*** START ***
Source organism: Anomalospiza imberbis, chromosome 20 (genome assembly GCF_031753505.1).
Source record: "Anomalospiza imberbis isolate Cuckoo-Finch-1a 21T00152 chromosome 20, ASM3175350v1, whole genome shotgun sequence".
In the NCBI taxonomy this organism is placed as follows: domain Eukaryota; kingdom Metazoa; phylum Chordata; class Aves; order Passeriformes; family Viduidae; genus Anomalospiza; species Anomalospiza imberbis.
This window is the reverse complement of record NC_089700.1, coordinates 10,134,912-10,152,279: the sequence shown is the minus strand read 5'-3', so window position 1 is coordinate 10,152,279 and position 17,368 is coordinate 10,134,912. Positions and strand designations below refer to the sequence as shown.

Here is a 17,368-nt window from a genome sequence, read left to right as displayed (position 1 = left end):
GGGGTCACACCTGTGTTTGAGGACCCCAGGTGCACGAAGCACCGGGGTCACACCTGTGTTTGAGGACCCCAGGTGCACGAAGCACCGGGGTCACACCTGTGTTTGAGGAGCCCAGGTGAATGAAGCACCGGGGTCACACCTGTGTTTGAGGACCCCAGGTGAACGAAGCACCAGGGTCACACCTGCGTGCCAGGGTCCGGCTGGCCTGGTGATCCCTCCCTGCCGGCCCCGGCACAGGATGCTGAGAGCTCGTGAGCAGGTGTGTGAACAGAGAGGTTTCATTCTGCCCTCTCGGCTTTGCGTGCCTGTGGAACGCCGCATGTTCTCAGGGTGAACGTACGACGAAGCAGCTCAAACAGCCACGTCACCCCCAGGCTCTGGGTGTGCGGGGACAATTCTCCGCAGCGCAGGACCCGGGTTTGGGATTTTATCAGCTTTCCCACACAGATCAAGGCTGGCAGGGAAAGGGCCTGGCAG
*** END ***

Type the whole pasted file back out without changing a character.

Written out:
Source organism: Anomalospiza imberbis, chromosome 20 (genome assembly GCF_031753505.1).
Source record: "Anomalospiza imberbis isolate Cuckoo-Finch-1a 21T00152 chromosome 20, ASM3175350v1, whole genome shotgun sequence".
In the NCBI taxonomy this organism is placed as follows: domain Eukaryota; kingdom Metazoa; phylum Chordata; class Aves; order Passeriformes; family Viduidae; genus Anomalospiza; species Anomalospiza imberbis.
This window is the reverse complement of record NC_089700.1, coordinates 10,134,912-10,152,279: the sequence shown is the minus strand read 5'-3', so window position 1 is coordinate 10,152,279 and position 17,368 is coordinate 10,134,912. Positions and strand designations below refer to the sequence as shown.

Here is a 17,368-nt window from a genome sequence, read left to right as displayed (position 1 = left end):
GGGGTCACACCTGTGTTTGAGGACCCCAGGTGCACGAAGCACCGGGGTCACACCTGTGTTTGAGGACCCCAGGTGCACGAAGCACCGGGGTCACACCTGTGTTTGAGGAGCCCAGGTGAATGAAGCACCGGGGTCACACCTGTGTTTGAGGACCCCAGGTGAACGAAGCACCAGGGTCACACCTGCGTGCCAGGGTCCGGCTGGCCTGGTGATCCCTCCCTGCCGGCCCCGGCACAGGATGCTGAGAGCTCGTGAGCAGGTGTGTGAACAGAGAGGTTTCATTCTGCCCTCTCGGCTTTGCGTGCCTGTGGAACGCCGCATGTTCTCAGGGTGAACGTACGACGAAGCAGCTCAAACAGCCACGTCACCCCCAGGCTCTGGGTGTGCGGGGACAATTCTCCGCAGCGCAGGACCCGGGTTTGGGATTTTATCAGCTTTCCCACACAGATCAAGGCTGGCAGGGAAAGGGCCTGGCAG